Given the precision sensing devices installed in its nose - which were programmed to detonate via atmospheric pressure, radar, timers or, if all else failed, impact - Fat Man's descent was critical. If it broke into a tumble and failed to explode, the technological windfall available to Japanese recovery teams would be incalculable.
Warner knew the stakes. He produced tail fins designed to ensure a stable descent. Prototype tests went smoothly. Fat Man and Little Boy were assembled on the Pacific island bomber base of Tinian. Warner stayed behind and waited. After the test at Trinity, he knew the world would be stunned.
"We knew it was going to happen, we just didn't know when," Warner says. "You can't imagine what the tension was like, the fingernail biting, just waiting and waiting and waiting."
Warner was in the men's room at work when the announcement crackled over the public address. It went something like this, he says: "A successful drop of one of our units has just been made on the city of Hiroshima."
"Well, we all went crazy," he said. "We didn't know which one it was at that point, but it didn't matter. We also knew that it was a terrible thing, that a lot of people were killed, but that wasn't what we talked about. We were just glad it worked."
Almost immediately after Nagasaki was destroyed three days later, employees began clearing out, Warner said. He reviewed photos of the carnage in Japan, but he did not dwell on them.
He left for California in search of a job before settling on Colorado. In 1952, Warner moved to the ground floor of yet another controversial enterprise - the Rocky Flats Plant outside Denver. For the next 23 years, the Indiana native would serve as engineering manager for a facility that produced hydrogen bomb triggers. Between the anti-nuke protesters and the headline-grabbing radiation spills, Rocky Flats provided unending fodder for public debate.
"Oh, the protesters blocked the roads, they threw roofing nails on the road. Once I even got a flat tire," Warner says. "Sure, what we were doing was horrible. But we had to keep abreast of what the Russians were doing. We couldn't fall behind."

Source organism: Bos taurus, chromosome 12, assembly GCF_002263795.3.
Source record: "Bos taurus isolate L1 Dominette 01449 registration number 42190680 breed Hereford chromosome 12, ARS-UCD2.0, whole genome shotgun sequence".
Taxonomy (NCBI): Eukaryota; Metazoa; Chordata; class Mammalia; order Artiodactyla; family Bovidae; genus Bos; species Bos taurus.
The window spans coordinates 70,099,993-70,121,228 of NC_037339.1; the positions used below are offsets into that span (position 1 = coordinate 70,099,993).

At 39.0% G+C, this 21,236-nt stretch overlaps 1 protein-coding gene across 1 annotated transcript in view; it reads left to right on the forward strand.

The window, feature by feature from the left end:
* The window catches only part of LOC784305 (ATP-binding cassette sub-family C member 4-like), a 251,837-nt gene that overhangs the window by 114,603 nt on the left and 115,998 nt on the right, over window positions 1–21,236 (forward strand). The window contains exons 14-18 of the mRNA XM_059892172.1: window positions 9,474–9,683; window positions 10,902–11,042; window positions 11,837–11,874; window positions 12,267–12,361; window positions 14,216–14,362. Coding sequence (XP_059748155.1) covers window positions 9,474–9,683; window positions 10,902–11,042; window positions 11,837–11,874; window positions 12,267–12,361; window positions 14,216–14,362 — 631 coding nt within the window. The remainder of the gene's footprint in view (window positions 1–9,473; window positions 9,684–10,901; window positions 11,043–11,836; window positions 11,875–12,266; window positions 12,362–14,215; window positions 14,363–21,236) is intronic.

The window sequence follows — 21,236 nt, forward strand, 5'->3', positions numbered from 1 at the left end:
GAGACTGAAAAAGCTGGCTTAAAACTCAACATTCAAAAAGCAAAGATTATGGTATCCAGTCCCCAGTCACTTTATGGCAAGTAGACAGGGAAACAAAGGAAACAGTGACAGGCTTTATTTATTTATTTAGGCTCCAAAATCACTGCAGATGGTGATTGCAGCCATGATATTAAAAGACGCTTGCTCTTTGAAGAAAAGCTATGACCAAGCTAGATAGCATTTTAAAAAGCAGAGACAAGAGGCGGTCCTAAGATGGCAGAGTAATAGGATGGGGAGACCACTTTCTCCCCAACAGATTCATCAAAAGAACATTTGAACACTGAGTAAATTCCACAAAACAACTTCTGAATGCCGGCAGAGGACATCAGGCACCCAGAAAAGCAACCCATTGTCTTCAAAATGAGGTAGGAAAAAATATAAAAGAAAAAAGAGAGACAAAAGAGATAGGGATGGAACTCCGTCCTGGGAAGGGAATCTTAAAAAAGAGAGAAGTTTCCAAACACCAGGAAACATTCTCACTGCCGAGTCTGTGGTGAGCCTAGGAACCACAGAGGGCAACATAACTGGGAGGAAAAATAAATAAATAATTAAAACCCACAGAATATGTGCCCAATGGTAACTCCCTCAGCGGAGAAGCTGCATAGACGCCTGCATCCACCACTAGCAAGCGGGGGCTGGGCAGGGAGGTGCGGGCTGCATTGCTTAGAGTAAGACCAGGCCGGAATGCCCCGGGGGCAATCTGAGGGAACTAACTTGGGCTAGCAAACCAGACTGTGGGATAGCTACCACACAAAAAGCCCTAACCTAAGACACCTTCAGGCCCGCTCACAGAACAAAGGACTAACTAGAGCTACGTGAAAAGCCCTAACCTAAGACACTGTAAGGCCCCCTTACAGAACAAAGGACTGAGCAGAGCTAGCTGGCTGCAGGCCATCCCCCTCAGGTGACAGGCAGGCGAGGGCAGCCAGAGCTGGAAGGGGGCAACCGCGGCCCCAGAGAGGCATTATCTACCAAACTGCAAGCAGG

So America's nuclear weapons program was good to Warner, even though, in retrospect, the future did not quite turn out the way he had envisioned.
Warner says he expected the Los Alamos facility to become a ghost town when the war ended. "I thought it would just start falling down after we left," Warner says. "Instead, it just got larger."
The fruits of Warner's labors made an immediate and profound impact on his third wife, Peggy. Sixty-two years ago, she was a college kid, interning at a hospital with plans to join the Women's Army Corps, when train whistles at the Elmhurst station west of Chicago started screaming the news from half a world away.
The war ended, and her boyfriend, who was studying medicine in Michigan, asked her to marry him. They exchanged vows on Sept. 2, 1945, as Japan's warlords signed surrender documents aboard a U.S. battleship in Tokyo Bay.
"It was all like a miracle to me," she recalls.
Little could Peggy have known, more than half a century later, she would meet a man whose singular skills with a super bomb helped transform her into such a joyous young bride.
She was introduced to Avery Warner through her daughter, a nurse at Home Health Care. They were married in 2004. It was the third wedding for each.
Retirement in Sarasota is good. Avery naps in the morning and in the afternoon. "She likes to dance, but I've got arthritis," he says. "So we go to the pool and she sings and we dance there."
A Meals On Wheels delivery signals another break in the day.
"Avery's amazing," says Peggy, 85. "He's one of those kind, gentle, sweet people. He gets really hurt when somebody speaks against the bomb. They weren't there, they don't know. It was a horrible, horrible period."